A few thoughts on content categorization. No surprises there, less is more.


Since I've started collecting bookmarks using Delicious, I've put a lot of effort into their categorization, organizing them in such a way their browsing would be as simple as possible. The service supports two level categorization (tag – bundle) which helps to control massive amounts of links people have gathered. But it's the experimentation with different structures that gives real insight into content categorization, and because this topic was already mentioned and discussed a few times on this blog, it deserves a special mention. Let's begin.

Categories vs. Tags

Observing other blogs, I've noticed a lot of them use both Categories and Tags. While I can understand the SEO (Search Engine Optimization) benefit in having as many different entry points (landing pages) as possible, I don't see any other added value in using both. From the logical point of view, they do the same (categorize content), but on a different level. Here's where tag bundles come handy. With my bookmarks, I use tag bundles such as Wibe, Science, Brands, Work, etc., to combine different tags into groups according to their qualities. And aren't Categories and Tags just another form of the same thing, just two different tag bundles? Perhaps not, but that doesn't change the fact one is probably redundant.

I still see cases when Categories are used as single items (one post is filed under one category), while Tags are always used as multiple items (one post can have many tags). This corresponds with the technical 1:N and M:N database relationship, and even though the second is a bit more complex to create and maintain, it provides much more flexibility. Hierarchy vs. matrix.

Less is more, and intersections rock

Another thing I've noticed is that people use a lot of different tags. Too many to handle. I try to keep the number of tags as low as possible, working rather with intersections of tags (e.g. marketing + twitter) than looking for specific tags, used only a few times. I made a quick calculation on how this works, estimating a model with 10.000 contents and 200 tags, which corresponds with my situation on Delicious:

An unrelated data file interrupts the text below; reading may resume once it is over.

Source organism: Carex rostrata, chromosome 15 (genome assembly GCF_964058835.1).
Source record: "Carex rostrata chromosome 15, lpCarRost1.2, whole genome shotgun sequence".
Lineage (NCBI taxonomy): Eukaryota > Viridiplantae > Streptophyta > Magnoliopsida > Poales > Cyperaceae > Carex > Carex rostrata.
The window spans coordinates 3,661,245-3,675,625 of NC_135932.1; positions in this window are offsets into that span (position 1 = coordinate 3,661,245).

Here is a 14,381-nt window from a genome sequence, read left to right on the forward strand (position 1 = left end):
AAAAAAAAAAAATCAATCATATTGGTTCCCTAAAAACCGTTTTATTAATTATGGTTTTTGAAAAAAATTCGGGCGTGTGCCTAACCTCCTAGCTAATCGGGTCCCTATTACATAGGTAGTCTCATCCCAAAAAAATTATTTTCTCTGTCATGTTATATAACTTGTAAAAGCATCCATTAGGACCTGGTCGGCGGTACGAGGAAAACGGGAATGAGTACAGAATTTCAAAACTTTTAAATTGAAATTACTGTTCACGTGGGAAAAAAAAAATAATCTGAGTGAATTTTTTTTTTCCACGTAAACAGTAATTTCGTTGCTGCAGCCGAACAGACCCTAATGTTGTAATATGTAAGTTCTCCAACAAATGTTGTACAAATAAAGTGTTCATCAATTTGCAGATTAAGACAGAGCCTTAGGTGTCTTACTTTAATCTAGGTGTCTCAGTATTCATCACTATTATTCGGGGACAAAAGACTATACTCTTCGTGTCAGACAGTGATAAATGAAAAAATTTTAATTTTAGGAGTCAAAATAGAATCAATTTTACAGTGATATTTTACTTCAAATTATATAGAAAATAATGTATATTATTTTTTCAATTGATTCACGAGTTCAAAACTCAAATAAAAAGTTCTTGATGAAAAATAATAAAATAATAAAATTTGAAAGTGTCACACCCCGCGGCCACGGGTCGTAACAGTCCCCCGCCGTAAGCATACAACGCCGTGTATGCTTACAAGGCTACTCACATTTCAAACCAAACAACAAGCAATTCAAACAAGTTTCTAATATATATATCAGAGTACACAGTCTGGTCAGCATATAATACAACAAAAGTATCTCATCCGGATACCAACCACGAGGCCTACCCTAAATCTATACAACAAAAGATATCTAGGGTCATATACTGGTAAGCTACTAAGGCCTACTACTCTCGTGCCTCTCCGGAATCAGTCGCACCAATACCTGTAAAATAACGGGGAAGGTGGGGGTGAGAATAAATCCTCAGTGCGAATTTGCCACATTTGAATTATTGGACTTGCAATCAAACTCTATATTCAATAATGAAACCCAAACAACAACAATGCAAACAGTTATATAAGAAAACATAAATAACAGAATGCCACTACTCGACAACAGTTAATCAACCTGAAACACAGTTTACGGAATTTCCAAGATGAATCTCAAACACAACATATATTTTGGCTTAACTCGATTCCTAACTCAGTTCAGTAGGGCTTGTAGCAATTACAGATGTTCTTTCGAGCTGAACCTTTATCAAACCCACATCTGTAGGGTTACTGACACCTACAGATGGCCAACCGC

• 10.000 contents, 200 unique tags, average 5 tags per content
  • 10.000 contents * 5 tags = 50.000 total tags
  • 50.000 total tags / 200 unique tags = 250 occurrences of each tag (contents per tag)
  • 5/200 probability of first tag * 4/199 probability of second tag = 1/1.990 (0,0005) probability of two specific tags on a single content
  • or (200! / (2!*(200-2)!) = 19.900 unique combinations of two tags; one bookmark with 5 tags allows 10 pairs of bookmarks, making a combination's probability 1/1.990
  • 1/1.990 * 3/198 = 1/131.340 (0,0000076) probability of three specific tags on a content
  • Result: on average, 5 contents out of 10.000 will contain two desired tags and 0,07 three tags

The model is built on the assumption that all tags are spread evenly, which is far from reality, but you get the picture, the number of contents with multiple tags is pretty low. But if you lower the number of unique tags (e.g. 150 tags instead of 200 would raise the number of contents with a pair of tags from 5 to 8,9) or use the same tags more often (e.g. 6 instead of 5 tags per content would raise the number from 5 to 7,5), the results get even better. Basic mathematics is a powerful tool, and intersections with two, three or more tags are definitely the way to go.


I've made a few applications using the techniques mentioned. For general Categories of this blog, I used a combination both, having Categories behave like Tags, using a few of them as possible (but attaching many on a single post), displaying them as a tag cloud (bottom of the page). I used a similar approach on my iTunes library, abusing song Comments to act as Tags for advanced smart playlists. And some time ago, I developed a simple engine for related content, based on occurences of different Categories / Tags on my blog posts, acting both as an additional feature for readers, as a tool for internal hyperlinking, used for SEO.

These are a few cases which display the power of simplicity, using as little data as possible to create a lot of information. And while I know this is hard to do, I must continue to pursue this philosophy, may it be in software development or blogging (I ironically failed with this one). Things that are similar on an abstract, logical level, should be the same on the technical level. Try it, you'll be amazed by the results which will present themselves.

A few more things you might find interesting:

written 29.4.2011 13:26 CET on chronolog
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